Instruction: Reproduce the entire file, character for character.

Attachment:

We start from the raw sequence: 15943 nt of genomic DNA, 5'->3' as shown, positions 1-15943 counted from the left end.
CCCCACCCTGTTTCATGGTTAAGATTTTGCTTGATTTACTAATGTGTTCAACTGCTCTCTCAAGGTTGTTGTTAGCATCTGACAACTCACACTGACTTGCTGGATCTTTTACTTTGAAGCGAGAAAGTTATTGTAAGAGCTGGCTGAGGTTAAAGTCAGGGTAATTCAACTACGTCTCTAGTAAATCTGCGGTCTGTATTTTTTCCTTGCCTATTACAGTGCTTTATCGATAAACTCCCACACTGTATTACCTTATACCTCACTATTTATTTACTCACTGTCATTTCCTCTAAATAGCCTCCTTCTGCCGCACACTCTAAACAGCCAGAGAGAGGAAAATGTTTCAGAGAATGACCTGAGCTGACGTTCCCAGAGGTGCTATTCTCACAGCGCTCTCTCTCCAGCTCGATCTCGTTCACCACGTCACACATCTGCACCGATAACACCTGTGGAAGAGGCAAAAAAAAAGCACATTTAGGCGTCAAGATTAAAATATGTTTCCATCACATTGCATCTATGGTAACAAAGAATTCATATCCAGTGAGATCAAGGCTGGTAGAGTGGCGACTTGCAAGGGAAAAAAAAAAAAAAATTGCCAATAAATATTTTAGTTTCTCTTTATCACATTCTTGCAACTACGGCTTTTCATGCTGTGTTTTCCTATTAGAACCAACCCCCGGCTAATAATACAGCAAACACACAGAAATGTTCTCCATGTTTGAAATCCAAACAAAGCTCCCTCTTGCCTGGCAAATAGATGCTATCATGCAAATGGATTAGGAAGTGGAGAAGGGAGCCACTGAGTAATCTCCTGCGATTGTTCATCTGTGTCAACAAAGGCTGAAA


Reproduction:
We start from the raw sequence: 15943 nt of genomic DNA, 5'->3' as shown, positions 1-15943 counted from the left end.
CCCCACCCTGTTTCATGGTTAAGATTTTGCTTGATTTACTAATGTGTTCAACTGCTCTCTCAAGGTTGTTGTTAGCATCTGACAACTCACACTGACTTGCTGGATCTTTTACTTTGAAGCGAGAAAGTTATTGTAAGAGCTGGCTGAGGTTAAAGTCAGGGTAATTCAACTACGTCTCTAGTAAATCTGCGGTCTGTATTTTTTCCTTGCCTATTACAGTGCTTTATCGATAAACTCCCACACTGTATTACCTTATACCTCACTATTTATTTACTCACTGTCATTTCCTCTAAATAGCCTCCTTCTGCCGCACACTCTAAACAGCCAGAGAGAGGAAAATGTTTCAGAGAATGACCTGAGCTGACGTTCCCAGAGGTGCTATTCTCACAGCGCTCTCTCTCCAGCTCGATCTCGTTCACCACGTCACACATCTGCACCGATAACACCTGTGGAAGAGGCAAAAAAAAAGCACATTTAGGCGTCAAGATTAAAATATGTTTCCATCACATTGCATCTATGGTAACAAAGAATTCATATCCAGTGAGATCAAGGCTGGTAGAGTGGCGACTTGCAAGGGAAAAAAAAAAAAAAATTGCCAATAAATATTTTAGTTTCTCTTTATCACATTCTTGCAACTACGGCTTTTCATGCTGTGTTTTCCTATTAGAACCAACCCCCGGCTAATAATACAGCAAACACACAGAAATGTTCTCCATGTTTGAAATCCAAACAAAGCTCCCTCTTGCCTGGCAAATAGATGCTATCATGCAAATGGATTAGGAAGTGGAGAAGGGAGCCACTGAGTAATCTCCTGCGATTGTTCATCTGTGTCAACAAAGGCTGAAA